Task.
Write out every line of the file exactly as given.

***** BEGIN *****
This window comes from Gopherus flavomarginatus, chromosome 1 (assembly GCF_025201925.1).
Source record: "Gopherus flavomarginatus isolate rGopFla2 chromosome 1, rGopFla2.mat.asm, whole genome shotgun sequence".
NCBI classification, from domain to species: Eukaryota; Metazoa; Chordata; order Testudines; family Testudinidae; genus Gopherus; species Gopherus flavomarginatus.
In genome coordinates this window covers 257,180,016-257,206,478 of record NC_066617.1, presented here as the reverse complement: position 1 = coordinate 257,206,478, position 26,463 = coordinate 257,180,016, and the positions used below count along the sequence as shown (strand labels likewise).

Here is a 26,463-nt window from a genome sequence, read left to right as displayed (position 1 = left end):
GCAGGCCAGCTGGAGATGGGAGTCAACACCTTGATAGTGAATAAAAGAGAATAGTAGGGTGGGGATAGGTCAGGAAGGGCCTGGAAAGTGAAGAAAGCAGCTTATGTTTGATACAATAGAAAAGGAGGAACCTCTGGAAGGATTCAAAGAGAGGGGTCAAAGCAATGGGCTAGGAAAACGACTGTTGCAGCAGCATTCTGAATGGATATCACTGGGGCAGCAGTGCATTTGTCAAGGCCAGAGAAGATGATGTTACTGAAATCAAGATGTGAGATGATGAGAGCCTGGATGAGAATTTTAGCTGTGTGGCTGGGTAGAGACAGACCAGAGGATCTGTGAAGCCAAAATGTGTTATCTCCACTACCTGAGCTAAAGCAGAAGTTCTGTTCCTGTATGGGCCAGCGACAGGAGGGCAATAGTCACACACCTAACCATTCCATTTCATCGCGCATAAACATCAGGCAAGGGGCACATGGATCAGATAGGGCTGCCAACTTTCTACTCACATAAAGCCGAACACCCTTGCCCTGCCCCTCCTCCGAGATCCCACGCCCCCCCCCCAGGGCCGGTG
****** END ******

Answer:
This window comes from Gopherus flavomarginatus, chromosome 1 (assembly GCF_025201925.1).
Source record: "Gopherus flavomarginatus isolate rGopFla2 chromosome 1, rGopFla2.mat.asm, whole genome shotgun sequence".
NCBI classification, from domain to species: Eukaryota; Metazoa; Chordata; order Testudines; family Testudinidae; genus Gopherus; species Gopherus flavomarginatus.
In genome coordinates this window covers 257,180,016-257,206,478 of record NC_066617.1, presented here as the reverse complement: position 1 = coordinate 257,206,478, position 26,463 = coordinate 257,180,016, and the positions used below count along the sequence as shown (strand labels likewise).

Here is a 26,463-nt window from a genome sequence, read left to right as displayed (position 1 = left end):
GCAGGCCAGCTGGAGATGGGAGTCAACACCTTGATAGTGAATAAAAGAGAATAGTAGGGTGGGGATAGGTCAGGAAGGGCCTGGAAAGTGAAGAAAGCAGCTTATGTTTGATACAATAGAAAAGGAGGAACCTCTGGAAGGATTCAAAGAGAGGGGTCAAAGCAATGGGCTAGGAAAACGACTGTTGCAGCAGCATTCTGAATGGATATCACTGGGGCAGCAGTGCATTTGTCAAGGCCAGAGAAGATGATGTTACTGAAATCAAGATGTGAGATGATGAGAGCCTGGATGAGAATTTTAGCTGTGTGGCTGGGTAGAGACAGACCAGAGGATCTGTGAAGCCAAAATGTGTTATCTCCACTACCTGAGCTAAAGCAGAAGTTCTGTTCCTGTATGGGCCAGCGACAGGAGGGCAATAGTCACACACCTAACCATTCCATTTCATCGCGCATAAACATCAGGCAAGGGGCACATGGATCAGATAGGGCTGCCAACTTTCTACTCACATAAAGCCGAACACCCTTGCCCTGCCCCTCCTCCGAGATCCCACGCCCCCCCCCCAGGGCCGGTG